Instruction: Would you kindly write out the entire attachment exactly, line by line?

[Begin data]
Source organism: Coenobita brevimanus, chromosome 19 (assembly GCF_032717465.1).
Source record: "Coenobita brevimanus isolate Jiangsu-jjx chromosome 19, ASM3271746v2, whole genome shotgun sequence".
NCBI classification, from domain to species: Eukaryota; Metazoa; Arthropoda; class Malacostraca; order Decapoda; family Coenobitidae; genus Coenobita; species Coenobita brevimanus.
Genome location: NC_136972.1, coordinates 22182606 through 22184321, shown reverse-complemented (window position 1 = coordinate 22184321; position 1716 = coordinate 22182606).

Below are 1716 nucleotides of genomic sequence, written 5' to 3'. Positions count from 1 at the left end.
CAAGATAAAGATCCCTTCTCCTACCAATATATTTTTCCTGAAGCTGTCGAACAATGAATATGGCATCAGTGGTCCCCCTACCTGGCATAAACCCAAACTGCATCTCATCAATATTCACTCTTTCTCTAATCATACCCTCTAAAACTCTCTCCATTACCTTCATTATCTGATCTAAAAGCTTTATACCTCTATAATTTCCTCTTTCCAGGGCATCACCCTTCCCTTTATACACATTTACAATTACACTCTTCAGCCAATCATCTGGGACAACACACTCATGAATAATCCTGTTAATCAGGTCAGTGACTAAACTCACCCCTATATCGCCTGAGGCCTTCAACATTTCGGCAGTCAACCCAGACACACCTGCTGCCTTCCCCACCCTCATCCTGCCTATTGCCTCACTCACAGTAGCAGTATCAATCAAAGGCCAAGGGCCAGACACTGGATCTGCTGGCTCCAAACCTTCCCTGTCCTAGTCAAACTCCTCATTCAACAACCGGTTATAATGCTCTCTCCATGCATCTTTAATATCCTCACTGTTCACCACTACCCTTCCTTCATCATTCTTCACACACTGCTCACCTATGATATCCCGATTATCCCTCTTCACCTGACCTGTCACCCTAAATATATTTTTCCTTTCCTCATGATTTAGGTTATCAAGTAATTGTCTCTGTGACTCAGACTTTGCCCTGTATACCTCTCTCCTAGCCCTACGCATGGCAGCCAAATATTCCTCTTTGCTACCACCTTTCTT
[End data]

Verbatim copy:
Source organism: Coenobita brevimanus, chromosome 19 (assembly GCF_032717465.1).
Source record: "Coenobita brevimanus isolate Jiangsu-jjx chromosome 19, ASM3271746v2, whole genome shotgun sequence".
NCBI classification, from domain to species: Eukaryota; Metazoa; Arthropoda; class Malacostraca; order Decapoda; family Coenobitidae; genus Coenobita; species Coenobita brevimanus.
Genome location: NC_136972.1, coordinates 22182606 through 22184321, shown reverse-complemented (window position 1 = coordinate 22184321; position 1716 = coordinate 22182606).

Below are 1716 nucleotides of genomic sequence, written 5' to 3'. Positions count from 1 at the left end.
CAAGATAAAGATCCCTTCTCCTACCAATATATTTTTCCTGAAGCTGTCGAACAATGAATATGGCATCAGTGGTCCCCCTACCTGGCATAAACCCAAACTGCATCTCATCAATATTCACTCTTTCTCTAATCATACCCTCTAAAACTCTCTCCATTACCTTCATTATCTGATCTAAAAGCTTTATACCTCTATAATTTCCTCTTTCCAGGGCATCACCCTTCCCTTTATACACATTTACAATTACACTCTTCAGCCAATCATCTGGGACAACACACTCATGAATAATCCTGTTAATCAGGTCAGTGACTAAACTCACCCCTATATCGCCTGAGGCCTTCAACATTTCGGCAGTCAACCCAGACACACCTGCTGCCTTCCCCACCCTCATCCTGCCTATTGCCTCACTCACAGTAGCAGTATCAATCAAAGGCCAAGGGCCAGACACTGGATCTGCTGGCTCCAAACCTTCCCTGTCCTAGTCAAACTCCTCATTCAACAACCGGTTATAATGCTCTCTCCATGCATCTTTAATATCCTCACTGTTCACCACTACCCTTCCTTCATCATTCTTCACACACTGCTCACCTATGATATCCCGATTATCCCTCTTCACCTGACCTGTCACCCTAAATATATTTTTCCTTTCCTCATGATTTAGGTTATCAAGTAATTGTCTCTGTGACTCAGACTTTGCCCTGTATACCTCTCTCCTAGCCCTACGCATGGCAGCCAAATATTCCTCTTTGCTACCACCTTTCTT